The 2015 Federal budget announcement of a public transit fund is a huge leap forward for Canada and we tip our hat to Prime Minister Harper for finally having the kahuna’s to announce it. The fund won’t actually start until 2017, and the 750million – 1Billion annual amount is a drop in the bucket to what is needed across the country, but it is the first step to helping cities across the country become competitive on the global stage and it is a step that other party leaders will have to follow.

But the Prime Minister isn’t wading into a pond of alligators, he’s walking into a dry desert desperately in need. A federal Transit fund will allow municipalities across the country to finally look at long term transit plans and allow urban centers like Toronto to have a real opportunity to combat the growing gridlock.

Many transit advocates had hoped the Budget2015  would announce some form of immediate funding, but alas  it holds off  until after the election, starting in 2017-18 it will provide an additional $750 million over two years for expansion in municipalities, and $1 billion per year ongoing thereafter for a new and innovative Public Transit Fund. ” The fund will work heavily with P3 Canada to ensure that transit infrastructure investment is done in a manner that is “affordable for taxpayers and efficient for commuters.”

Specifics of the Federal Transit Fund suggest that funds will be awarded to projects that are based on the P3 model … “federal support will be allocated based on merit to projects that will be delivered through alternative financing and funding mechanisms involving the private sector that demonstrate value for money for taxpayers, including P3s.” Specifics on  the use of Canadian companies and workforce were not mentioned, which is important to ensuring that the Federal transit  fund has the the greatest economic impact on our communities.

For decades municipalities have called for a federal dedicated transit fund and this budget demonstrates that finally someone is listening. It will be interesting to see what the other parties announce as the election looms closer, but one thing is certain — they will need to have a dedicated transit fund in their platforms or risk losing voters in urban centres across the country.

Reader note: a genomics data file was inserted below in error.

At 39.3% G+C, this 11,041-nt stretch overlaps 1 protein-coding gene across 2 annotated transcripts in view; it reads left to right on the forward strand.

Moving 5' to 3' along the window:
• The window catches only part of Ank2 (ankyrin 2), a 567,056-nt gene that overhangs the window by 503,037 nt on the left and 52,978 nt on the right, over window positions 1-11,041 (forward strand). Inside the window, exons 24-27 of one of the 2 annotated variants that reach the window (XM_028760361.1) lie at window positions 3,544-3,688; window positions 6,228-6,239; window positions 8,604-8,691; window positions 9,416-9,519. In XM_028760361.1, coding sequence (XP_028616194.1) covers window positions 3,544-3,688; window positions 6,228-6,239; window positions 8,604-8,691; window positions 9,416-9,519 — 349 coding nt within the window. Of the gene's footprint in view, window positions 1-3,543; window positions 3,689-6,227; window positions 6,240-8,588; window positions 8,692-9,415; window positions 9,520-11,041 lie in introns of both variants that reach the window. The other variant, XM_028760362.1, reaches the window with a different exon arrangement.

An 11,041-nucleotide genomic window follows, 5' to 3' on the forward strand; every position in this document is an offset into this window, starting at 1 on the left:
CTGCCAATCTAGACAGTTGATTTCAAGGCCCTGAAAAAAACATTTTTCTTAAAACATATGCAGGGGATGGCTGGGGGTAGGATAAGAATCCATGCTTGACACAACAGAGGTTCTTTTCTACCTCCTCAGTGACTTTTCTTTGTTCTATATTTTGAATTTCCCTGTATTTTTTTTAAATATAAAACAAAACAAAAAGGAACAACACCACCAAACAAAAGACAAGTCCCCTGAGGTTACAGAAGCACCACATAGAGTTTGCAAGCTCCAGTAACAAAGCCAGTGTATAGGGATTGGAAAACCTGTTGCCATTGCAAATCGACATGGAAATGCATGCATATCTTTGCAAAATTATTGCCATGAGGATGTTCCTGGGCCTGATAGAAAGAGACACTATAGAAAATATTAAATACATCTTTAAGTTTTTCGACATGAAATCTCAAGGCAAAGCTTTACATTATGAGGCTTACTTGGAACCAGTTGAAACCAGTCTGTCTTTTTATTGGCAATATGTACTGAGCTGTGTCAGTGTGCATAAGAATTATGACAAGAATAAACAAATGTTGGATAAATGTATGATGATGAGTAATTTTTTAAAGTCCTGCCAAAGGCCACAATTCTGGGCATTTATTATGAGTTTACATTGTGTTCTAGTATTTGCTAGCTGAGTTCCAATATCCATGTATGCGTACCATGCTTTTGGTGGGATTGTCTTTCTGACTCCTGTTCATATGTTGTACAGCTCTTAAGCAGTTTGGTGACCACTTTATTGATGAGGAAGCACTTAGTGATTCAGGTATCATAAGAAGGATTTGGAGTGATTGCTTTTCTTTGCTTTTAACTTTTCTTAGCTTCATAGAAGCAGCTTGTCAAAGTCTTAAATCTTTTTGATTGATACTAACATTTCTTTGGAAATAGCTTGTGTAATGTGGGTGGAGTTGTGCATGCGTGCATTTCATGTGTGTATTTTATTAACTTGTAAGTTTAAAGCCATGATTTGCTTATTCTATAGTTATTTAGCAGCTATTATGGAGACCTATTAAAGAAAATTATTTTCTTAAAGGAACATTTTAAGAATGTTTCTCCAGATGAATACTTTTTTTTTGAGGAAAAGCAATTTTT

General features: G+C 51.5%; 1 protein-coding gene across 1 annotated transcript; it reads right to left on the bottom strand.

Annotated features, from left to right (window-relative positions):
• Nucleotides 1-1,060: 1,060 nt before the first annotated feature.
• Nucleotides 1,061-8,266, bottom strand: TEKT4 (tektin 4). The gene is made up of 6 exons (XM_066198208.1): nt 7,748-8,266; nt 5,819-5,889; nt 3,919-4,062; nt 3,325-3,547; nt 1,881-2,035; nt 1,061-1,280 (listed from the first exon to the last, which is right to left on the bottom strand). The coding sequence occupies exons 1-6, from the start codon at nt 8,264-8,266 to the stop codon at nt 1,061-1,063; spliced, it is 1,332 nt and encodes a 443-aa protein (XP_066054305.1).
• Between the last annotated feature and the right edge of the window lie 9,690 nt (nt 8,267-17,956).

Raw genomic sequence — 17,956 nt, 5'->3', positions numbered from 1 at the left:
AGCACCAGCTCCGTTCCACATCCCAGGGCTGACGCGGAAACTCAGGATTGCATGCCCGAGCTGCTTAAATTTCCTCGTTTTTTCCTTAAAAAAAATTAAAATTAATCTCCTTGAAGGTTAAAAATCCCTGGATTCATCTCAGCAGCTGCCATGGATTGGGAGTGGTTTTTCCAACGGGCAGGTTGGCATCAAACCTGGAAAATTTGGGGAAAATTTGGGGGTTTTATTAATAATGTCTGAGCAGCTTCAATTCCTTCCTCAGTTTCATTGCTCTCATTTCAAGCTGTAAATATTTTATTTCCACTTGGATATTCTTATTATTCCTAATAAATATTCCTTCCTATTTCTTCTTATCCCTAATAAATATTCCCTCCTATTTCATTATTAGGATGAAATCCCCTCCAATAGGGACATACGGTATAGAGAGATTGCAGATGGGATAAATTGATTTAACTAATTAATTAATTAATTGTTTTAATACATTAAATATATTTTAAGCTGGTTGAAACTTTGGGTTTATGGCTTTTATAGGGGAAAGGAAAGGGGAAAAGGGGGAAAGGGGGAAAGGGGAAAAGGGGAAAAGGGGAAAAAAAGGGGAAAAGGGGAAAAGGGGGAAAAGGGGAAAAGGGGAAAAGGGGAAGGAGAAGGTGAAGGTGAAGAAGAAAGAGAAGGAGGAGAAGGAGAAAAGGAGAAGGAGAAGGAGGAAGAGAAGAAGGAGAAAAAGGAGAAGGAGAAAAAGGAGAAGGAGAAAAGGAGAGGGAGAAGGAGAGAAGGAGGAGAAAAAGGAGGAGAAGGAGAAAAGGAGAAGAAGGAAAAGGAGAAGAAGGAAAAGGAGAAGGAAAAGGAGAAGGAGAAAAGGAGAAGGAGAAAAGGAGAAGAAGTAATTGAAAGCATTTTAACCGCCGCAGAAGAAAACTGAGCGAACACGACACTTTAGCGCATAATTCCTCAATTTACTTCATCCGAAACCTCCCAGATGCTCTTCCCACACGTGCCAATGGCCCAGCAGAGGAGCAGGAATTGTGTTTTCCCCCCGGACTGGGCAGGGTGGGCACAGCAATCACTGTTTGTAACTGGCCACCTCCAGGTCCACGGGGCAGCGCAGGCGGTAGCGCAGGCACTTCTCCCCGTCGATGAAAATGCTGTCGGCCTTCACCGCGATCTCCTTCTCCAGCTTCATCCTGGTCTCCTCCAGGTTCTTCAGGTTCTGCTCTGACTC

It doesn’t matter what your political stripe, the 2015 Budget announcement of a federal transit fund for Canada is a fantastic step forward. It will transform our cities significantly and allow us to be much more competitive globally. It is the right, reasonable and responsible approach to building cities across the country, and it is long overdue.

Serda Evren – team builder extraordinaire

One of the most challenging years in Serda Evren’s life taught her to look hard at herself, find the value in everyone, be open to people, and have fun. It was a very productive eighth grade.

“Leadership is about making decisions and sometimes you have to make tough decisions but you make them full of heart; you make them with emotion but you don’t let your emotions make the decision,” says Evren, who recently added a North American communications mandate to her role as Vice President of Communications and Philanthropy for MasterCard Canada.

When she was 13, Evren’s parents emigrated from Istanbul to Toronto, and suddenly the outgoing and full-of-life teen was the odd girl out. “We moved, leaving home and friends, for this completely new place at this critical age,” she remembers. “English wasn’t my first language, I wasn’t into New Kids on the Block. I was bullied and teased, but I realized you either make it or you don’t, and I decided to make it.”

That experience during her formative years made her realize the importance of seeing people for who they are, and understanding who she is. As she has advanced in her career, she has built on that philosophy to include helping others understand what they are good at. “I thought of myself as a generous, thoughtful, loving person and all they saw was a new kid. I wanted people to see who I really was, and that motivated me to always try to see people for who they truly are.”

Life became better, thanks in part to Evren’s practice of reading the newspaper aloud every day, cover to cover, to practice her English. By grade 10 it was flawless, and she was also a master of current events, which launched her passion for politics.